Quick question about the Panthers, obviously at 25 everyone is kind of mocking them without an offensive tackle or a receiver. Gettleman, he really likes his defensive linemen. Where do you see them there for the Panthers at 25?
I always say that when you're down there near the bottom, you've got to be versatile, and it can't just always be about needs. I do think, however, that this draft is going to match up with their tackle needs. I mentioned earlier that I think some really gifted tackles are going to slide down towards the bottom of the first round just because they're concerned about their games, and they're raw, they're young, et cetera. Sitting at 25, any one of the following tackles could be there: Ereck Flowers, D.J. Humphries, Andrus Peat, TJ Clemmings, all those guys could be there. Now, if you didn't like any of them, then obviously you could look at corner, you could look at wide receiver, and I do believe this is a team that even signing Ted Ginn needs another wide receiver. Kelvin Benjamin was outstanding, but they've got to beef that up. If they took a wide out in one, a wide out in two, either way, I think it makes most sense to say we're going to make, say, a tackle at 25 and a wide out at 57. But you've got to just wait and see how the board presents itself.
And one quick follow up on Humphries, a very athletic tackle, I don't think he has any tape over 285 pounds at Florida. What are teams going to get out of him if he's over 300 pounds? Does that change dramatically?
It's actually more of a concern. He played at 287 or so, and he's a gifted foot tackle. He's got great feet. He's got starting left tackle feet. However, he was told he needed to be heavier, he showed up at the combine at 307, and he showed up at his pro day at 307, and I'm not sure he can carry it and I'm not sure it's great weight. You're 100 percent correct, that's one of the concerns is when you draft him in the first round, what are you really getting? Is it the 307 pound kid who's a little sloppy, or what it probably is at the end of the day in great shape and ready to go is probably about a 290 pound left tackle that's going to be an outstanding pass protector and is always going to have to work with great technique to be a good run blocker.
You mentioned Eric Rowe earlier, but I'm wondering about your thoughts on two other guys from Utah, Jeremiah Poutasi as well as Nate Orchard. It seems like Orchard is slipping a bit. Kind of your scouting report on them?
I'm kind of high on these kids, and I don't think Nate Orchard is slipping. My perception is that 3 4 teams like him more than the 4 3 teams do just because of the scheme fit. Every time I talk to it's just amazing how many coaches tell you, wow, couldn't block No. 8. Every week, couldn't block No. 8. The offensive linemen in the Pac 12, who's the best guy you played against? Nate Orchard, best guy we played against. Even though he's not twitchy and he didn't run great times, I think he innately understands how to rush a quarterback, how to set up an offensive tackle, and I think he's got naturally heavy hands. That's the thing I've heard from offensive linemen across the country. This guy just grabs you and shakes you to your core. I think he's going in the second round. I really like the kid and I think he's good fit for a 3 4 team. Poutasi, I'm high on him, also. I think most of the league feels like he should have stayed in school, but if I'm not mistaken he's still 20 years old. He's raw as can be, a little bit heavy footed. I look at him best case scenario as a right tackle, he's probably going to end up kicking inside where he can take advantage of that strength. He probably will go in the fourth or fifth round. I kind of have a late third round grade on him because I believe in him down the road, but he's 20 years old, his best football is in front of him, but he has to go to a team that's a gap scheme kind of run mauler type team.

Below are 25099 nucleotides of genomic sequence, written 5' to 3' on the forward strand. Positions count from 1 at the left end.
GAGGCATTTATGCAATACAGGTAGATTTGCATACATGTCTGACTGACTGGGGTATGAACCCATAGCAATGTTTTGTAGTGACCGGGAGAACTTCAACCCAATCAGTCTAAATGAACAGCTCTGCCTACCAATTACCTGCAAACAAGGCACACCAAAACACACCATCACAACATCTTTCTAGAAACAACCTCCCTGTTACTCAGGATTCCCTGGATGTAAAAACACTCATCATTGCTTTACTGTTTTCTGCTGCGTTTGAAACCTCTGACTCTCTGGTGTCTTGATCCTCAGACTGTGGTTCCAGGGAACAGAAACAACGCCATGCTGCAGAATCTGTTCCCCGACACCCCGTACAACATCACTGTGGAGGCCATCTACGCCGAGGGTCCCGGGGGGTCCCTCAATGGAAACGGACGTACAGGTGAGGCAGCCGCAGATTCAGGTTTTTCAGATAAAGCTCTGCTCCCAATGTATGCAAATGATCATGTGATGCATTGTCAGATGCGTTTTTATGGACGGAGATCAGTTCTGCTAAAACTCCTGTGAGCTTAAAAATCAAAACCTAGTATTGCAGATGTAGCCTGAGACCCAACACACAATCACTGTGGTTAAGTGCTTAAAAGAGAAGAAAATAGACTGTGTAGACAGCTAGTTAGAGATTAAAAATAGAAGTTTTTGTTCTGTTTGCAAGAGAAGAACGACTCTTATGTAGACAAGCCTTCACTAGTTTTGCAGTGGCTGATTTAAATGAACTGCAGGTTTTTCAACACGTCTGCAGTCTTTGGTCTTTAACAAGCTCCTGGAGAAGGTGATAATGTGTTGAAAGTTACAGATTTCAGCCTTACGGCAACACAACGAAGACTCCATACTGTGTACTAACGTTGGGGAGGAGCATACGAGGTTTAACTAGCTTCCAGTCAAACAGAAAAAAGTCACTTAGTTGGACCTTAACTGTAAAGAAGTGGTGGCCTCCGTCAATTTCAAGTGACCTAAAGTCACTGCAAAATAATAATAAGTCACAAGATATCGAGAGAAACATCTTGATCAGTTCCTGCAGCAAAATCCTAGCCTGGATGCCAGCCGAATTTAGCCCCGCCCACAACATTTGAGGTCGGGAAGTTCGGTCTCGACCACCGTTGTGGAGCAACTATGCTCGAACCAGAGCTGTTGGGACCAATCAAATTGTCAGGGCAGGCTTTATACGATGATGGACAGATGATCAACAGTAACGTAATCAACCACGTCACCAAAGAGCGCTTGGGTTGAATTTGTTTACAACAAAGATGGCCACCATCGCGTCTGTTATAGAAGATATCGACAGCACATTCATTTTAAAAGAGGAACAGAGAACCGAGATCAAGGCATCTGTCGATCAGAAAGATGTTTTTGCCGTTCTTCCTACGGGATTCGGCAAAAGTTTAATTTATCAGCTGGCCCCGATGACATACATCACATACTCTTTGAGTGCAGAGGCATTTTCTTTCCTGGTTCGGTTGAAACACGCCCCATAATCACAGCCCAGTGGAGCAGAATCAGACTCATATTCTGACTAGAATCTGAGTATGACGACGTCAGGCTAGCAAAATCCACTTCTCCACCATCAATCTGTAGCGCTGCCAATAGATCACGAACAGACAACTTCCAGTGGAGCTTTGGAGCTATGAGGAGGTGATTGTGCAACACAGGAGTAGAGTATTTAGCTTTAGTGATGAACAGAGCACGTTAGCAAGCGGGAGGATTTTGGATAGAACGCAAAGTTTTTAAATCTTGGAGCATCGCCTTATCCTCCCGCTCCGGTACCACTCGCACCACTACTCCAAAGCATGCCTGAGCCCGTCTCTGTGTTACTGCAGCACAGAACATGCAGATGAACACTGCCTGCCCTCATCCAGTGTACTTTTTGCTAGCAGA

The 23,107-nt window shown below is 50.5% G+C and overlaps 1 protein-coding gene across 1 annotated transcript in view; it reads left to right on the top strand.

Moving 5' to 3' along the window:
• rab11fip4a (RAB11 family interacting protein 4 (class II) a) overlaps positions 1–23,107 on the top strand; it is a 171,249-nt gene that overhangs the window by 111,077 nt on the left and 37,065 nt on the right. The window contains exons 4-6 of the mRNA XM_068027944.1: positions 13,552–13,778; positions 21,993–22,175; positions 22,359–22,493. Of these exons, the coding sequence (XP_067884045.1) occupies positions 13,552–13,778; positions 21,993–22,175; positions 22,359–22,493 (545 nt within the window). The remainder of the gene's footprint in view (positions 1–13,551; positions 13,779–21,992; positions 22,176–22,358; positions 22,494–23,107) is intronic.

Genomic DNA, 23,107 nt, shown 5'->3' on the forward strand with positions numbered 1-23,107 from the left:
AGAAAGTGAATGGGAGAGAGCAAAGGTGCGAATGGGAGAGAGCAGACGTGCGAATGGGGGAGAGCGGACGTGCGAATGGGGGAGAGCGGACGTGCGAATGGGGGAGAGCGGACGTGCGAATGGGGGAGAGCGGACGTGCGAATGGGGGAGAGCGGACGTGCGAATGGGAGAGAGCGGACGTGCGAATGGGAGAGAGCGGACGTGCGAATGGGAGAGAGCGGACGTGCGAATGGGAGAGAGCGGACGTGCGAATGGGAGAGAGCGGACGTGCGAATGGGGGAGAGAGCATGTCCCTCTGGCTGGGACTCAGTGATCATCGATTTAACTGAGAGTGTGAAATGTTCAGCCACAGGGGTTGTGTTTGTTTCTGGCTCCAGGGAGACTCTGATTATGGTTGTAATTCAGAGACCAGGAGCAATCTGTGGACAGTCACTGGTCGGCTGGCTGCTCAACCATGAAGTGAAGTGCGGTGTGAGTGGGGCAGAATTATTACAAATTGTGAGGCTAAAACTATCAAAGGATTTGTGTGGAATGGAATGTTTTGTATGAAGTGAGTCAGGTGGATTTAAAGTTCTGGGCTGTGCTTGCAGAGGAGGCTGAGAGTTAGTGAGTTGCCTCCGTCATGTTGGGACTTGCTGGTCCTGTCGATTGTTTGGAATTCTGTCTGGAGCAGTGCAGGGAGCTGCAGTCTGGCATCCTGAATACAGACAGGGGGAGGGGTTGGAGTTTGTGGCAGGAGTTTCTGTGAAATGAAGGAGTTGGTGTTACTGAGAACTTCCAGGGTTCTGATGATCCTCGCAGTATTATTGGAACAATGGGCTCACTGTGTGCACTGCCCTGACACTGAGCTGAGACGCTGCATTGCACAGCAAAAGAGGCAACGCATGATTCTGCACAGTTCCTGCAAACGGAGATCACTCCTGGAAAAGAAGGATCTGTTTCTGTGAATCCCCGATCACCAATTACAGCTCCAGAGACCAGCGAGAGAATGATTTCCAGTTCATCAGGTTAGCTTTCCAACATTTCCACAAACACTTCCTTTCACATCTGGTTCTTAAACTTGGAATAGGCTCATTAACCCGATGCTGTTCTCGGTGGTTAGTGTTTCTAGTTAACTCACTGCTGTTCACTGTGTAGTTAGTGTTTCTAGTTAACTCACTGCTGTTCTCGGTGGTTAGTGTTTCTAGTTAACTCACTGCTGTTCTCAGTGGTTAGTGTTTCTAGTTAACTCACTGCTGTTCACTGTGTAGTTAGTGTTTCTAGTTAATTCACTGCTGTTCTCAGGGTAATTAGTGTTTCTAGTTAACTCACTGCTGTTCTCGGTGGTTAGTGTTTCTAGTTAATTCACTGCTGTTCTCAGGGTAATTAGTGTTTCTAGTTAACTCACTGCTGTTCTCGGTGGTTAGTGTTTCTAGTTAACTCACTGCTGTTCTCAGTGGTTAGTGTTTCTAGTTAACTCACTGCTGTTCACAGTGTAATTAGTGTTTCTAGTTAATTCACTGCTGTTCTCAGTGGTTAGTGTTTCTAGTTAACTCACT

I want to get your take on a couple Colorado State guys and see why has Garrett Grayson kind of moved up your rankings since the initial ones, and also just a couple of defensive draft hopefuls with Aaron Davis and Bernard Blake and if you can see either of them going in the draft?
Yeah, and you're probably and Ty Sambrailo is also an interesting guy to tackle, probably a third round pick. For me Garrett Grayson, the more tape I watched, the more I felt like I appreciated his game. He's one of the few quarterbacks you can see that throws with anticipation, his timing, throws people open. He doesn't overwhelm you with physical traits. Kind of average sized, pretty good arm, pretty good athlete. But when you add all the individual parts together, the components all fit really well. Do I think he's a dynamic starting NFL quarterback? Probably not, but I think he's going to play in the league a lot of years. The linebacker Davis has a priority free agent grade, as does Blake.
I've got two questions: First of all, how many guys from Florida State do you have a draftable grade on?
I don't know off the top of my head. There's got to be 10 or 12.